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Audio Note-taking software; How I finally heard the pink elephants in my office.

| Proposal No: 846

Bios & Handouts


  • Scott Ritter, , Univ. of WI-Whitewater

Disability Area:            

Topic Area:                

Length of Session (in hours): 2-hrFormat: Lecture Expertise Level: All Levels Type of session: General Conference

Summary of Session

1. Literature review of note-taking research and support for audio note-taking tools. 2. Technology trend data for 2 year/4 year college student 3. Overview of Madison College's audio note-taking project 4. Demonstration of the audio notetaking software Madison College is providing to students.


Brazeau (2006) argued that active learning, considered a key aspect of student engagement, is reduced when students are not directly involved in collecting and sorting information for notes. If a student with a disability only has a copy of another student’s notes or notes from an instructor, they may be missing out on the critical active learning that occurs during the notetaking process; thinking about the information, sorting it, writing it down, evaluating importance and synthesizing with other related course material. As a result, traditional note-taking accommodations may not be the most effective accommodation model. Many students who use notetaking as an accommodation also struggle with reading comprehension, dyslexia, and other print disabilities. This leads to the following questions: If a college provides a student with notes he/she can’t read, does a college actually create barriers to success? Has the playing field accidentally been tilted? Audio note-taking software provides a compelling solution to these "Pink Elephants".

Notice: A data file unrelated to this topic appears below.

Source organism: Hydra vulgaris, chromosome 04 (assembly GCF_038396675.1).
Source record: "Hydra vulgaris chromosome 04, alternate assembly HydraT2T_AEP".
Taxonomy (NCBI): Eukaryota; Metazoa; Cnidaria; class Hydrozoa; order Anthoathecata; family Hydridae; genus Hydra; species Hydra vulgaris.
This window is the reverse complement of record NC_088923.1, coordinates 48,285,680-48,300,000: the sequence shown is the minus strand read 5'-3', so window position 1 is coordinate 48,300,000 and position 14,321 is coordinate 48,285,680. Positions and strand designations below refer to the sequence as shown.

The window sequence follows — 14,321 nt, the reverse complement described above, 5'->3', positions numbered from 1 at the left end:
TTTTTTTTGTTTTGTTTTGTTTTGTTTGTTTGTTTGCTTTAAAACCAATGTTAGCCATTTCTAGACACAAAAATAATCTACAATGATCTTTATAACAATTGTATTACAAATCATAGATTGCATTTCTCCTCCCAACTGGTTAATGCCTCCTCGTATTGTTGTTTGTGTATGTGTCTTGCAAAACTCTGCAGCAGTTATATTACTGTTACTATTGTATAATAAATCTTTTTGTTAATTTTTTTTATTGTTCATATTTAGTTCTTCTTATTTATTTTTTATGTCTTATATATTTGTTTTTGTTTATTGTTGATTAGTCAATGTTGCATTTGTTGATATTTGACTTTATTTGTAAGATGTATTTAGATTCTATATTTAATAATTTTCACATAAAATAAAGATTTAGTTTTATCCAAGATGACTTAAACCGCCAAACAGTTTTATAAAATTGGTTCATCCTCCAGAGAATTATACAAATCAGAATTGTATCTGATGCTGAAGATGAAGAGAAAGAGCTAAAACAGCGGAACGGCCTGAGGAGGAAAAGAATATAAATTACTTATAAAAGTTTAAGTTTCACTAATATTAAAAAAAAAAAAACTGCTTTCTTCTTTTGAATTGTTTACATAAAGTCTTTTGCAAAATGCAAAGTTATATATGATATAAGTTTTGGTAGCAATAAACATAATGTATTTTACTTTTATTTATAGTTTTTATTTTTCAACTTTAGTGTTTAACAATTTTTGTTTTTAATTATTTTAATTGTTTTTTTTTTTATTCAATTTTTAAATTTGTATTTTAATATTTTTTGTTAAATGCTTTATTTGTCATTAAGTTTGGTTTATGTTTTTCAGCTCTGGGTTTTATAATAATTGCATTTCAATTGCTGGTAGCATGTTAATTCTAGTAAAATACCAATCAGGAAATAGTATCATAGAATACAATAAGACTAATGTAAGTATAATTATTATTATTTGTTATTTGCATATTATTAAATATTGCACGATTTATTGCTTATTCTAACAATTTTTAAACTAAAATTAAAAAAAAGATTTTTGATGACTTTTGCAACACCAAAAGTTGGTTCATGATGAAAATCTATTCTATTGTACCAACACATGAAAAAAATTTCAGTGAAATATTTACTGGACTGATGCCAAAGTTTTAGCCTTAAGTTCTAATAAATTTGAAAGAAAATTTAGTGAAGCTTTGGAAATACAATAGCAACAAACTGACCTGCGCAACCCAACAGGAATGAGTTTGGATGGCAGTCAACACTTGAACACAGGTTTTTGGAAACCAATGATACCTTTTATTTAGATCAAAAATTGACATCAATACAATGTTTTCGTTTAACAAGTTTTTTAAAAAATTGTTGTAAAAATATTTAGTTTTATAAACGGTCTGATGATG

1. Traditional note-taking accommodation models are not effective for the majority of students with disabilities
  2. Audio Notetaking software is a compelling, effective alternative to traditional print notes
  3. Note-taking accommodation "pink elephants" are in all of our offices

Speaker Bio(s)

Scott Ritter

Scott Ritter, MS, began his work with individuals with disabilities on August 12, 1981-the day his brother, Matt was born. Matt is an individual with a multiple disabilities but the heart of a lion and has profoundly influenced Scott's professional path. Scott earned his MS in Rehabilitation Counseling from the University of Wisconsin- Madison in 2003. He worked at Madison Area Technical College as a Disability Resource Specialist for 10 years, where his duties included case management and coordination of note-taking and alternative media accommodation services. He currently works as the Associate Director at the Center for Students with Disabilities at the University of Wisconsin-Whitewater. In his “free” time, he currently serves as Immediate Past President of WI-AHEAD, is a private AT consultant and presents on Assistive Technology and Self-Advocacy at local and national conferences.